Six months after its chairman Lai Xiaomin was found guilty of corruption and executed, the fate of Huarong Asset Management, China’s largest bad debt manager, is not clearer and the stakes for Beijing are rising.
One of four public asset management companies established in 1999 to clean up banking sector debt following the Asian financial crisis, unrest in Huarong has worsened since Lai’s death.
The failure to publish its financial accounts for 2020 and the uncertainty over Rmb 1.7 billion ($ 261 billion) in assets on its balance sheet triggered sharp swings in the $ 22 billion denominated bonds in dollars that the group sold to international investors.
The prospect of $ 100 billion in Chinese corporate debt maturing this year injects added urgency into resolving the future of a group that, over the past decade, has left its roots as a debt manager irrecoverable far behind.
“We don’t expect it, but if Huarong’s situation results in a default, then what does it say about the government’s support for other government-owned entities?” said Charles Chang, director of the rating agency S&P. “If it turns out that a default or restructuring occurs, we will have to examine all [of them]â.
Concerns about Beijing’s approach to the companies it set up to handle bad debts and distressed loans in China escalated this month after authorities opened an investigation into vice president Hu Xiaogang. of China Great Wall Asset Management and former executive of China Orient Asset Management. .
Great Wall and Orient, along with Cinda and Huarong, make up the quartet of bad debt managers. Like the bad banks created in Spain and Ireland following the eurozone crisis, their goal was to take out distressed loans from the banking system – a still important function in the Chinese financial system.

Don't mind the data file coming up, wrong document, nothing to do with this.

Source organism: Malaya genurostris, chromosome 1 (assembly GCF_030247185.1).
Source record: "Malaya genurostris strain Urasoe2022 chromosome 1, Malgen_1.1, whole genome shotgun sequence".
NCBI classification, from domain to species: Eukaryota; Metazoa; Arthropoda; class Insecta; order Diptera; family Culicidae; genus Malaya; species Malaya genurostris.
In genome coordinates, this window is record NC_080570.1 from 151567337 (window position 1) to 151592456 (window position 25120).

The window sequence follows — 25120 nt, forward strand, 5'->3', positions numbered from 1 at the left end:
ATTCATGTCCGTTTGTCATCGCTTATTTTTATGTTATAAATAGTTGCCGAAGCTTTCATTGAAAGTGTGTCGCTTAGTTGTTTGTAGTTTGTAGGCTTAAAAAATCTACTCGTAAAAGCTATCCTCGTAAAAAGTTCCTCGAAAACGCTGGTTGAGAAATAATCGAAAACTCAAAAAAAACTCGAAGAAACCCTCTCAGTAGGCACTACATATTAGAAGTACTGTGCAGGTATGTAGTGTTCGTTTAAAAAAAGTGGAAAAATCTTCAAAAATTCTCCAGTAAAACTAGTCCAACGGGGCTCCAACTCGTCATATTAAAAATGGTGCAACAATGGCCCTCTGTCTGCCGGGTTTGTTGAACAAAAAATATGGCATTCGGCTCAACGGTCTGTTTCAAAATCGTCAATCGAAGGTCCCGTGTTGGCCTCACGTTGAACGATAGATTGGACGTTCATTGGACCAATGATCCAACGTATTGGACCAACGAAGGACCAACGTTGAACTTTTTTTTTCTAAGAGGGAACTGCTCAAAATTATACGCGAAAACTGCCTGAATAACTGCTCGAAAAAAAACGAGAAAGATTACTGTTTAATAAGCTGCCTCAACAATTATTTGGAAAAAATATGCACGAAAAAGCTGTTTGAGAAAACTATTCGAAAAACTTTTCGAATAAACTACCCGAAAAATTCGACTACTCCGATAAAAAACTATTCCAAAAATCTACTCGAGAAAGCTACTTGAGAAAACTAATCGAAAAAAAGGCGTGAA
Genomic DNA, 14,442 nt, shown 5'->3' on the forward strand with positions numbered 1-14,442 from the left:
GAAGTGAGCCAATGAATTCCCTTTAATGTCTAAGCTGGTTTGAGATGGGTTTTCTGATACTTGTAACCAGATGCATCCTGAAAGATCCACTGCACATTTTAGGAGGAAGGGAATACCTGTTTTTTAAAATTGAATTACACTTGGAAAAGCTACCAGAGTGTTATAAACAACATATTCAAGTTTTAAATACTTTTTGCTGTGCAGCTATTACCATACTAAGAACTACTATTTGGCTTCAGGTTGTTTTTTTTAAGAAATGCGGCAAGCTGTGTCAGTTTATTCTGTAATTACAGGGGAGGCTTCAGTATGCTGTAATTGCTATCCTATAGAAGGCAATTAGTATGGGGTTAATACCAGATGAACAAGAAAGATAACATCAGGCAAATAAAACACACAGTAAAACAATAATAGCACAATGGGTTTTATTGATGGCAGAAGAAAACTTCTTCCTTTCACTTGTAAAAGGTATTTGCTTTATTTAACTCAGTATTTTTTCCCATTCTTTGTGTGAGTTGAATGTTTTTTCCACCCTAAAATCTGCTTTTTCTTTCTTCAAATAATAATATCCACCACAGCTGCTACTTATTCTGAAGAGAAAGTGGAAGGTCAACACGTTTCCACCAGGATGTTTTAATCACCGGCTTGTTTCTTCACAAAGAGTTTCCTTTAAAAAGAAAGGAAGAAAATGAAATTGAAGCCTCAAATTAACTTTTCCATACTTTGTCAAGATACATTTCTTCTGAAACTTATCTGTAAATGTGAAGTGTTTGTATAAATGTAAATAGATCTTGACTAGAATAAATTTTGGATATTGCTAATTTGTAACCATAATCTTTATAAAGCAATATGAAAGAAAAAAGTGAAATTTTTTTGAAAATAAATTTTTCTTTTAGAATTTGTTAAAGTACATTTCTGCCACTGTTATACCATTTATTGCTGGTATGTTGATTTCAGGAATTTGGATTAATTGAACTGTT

But rather than downsizing as memories of the Asian crisis faded, asset managers embarked on a freewheeling expansion that saw the four raise more than $ 100 billion in equity markets. debt between 2013 and 2018.
All of them set their sights beyond China, but Huarong was by far the most aggressive. In 2015 alone, its international assets grew by more than 300%, according to S&P. That year, it listed part of its Hong Kong business as a result of strategic investments from Goldman Sachs and Warburg Pincus.
The firepower of Huarong’s overseas activity, which the company has since blamed on Lai, has come largely from the $ 22 billion in dollar-denominated debt raised by its international arm.
âDuring the former president’s tenure, Huarong expanded into many lines of business unrelated to his core tenure of troubled debt management,â said Jason Tan, analyst at CreditSights. This “ultimately led to the fall of the chair and a bottom line for the company.”
Huarong’s overseas investments have helped Chinese companies access credit beyond the mainland. One example was its 2016 purchase of dollar debt sold by China Aluminum, one of the world’s largest metal producers, and not a financially troubled company. Chinese companies frequently issue dollar-denominated bonds through Hong Kong, outside of the country’s domestic financial markets, to meet demand from international investors.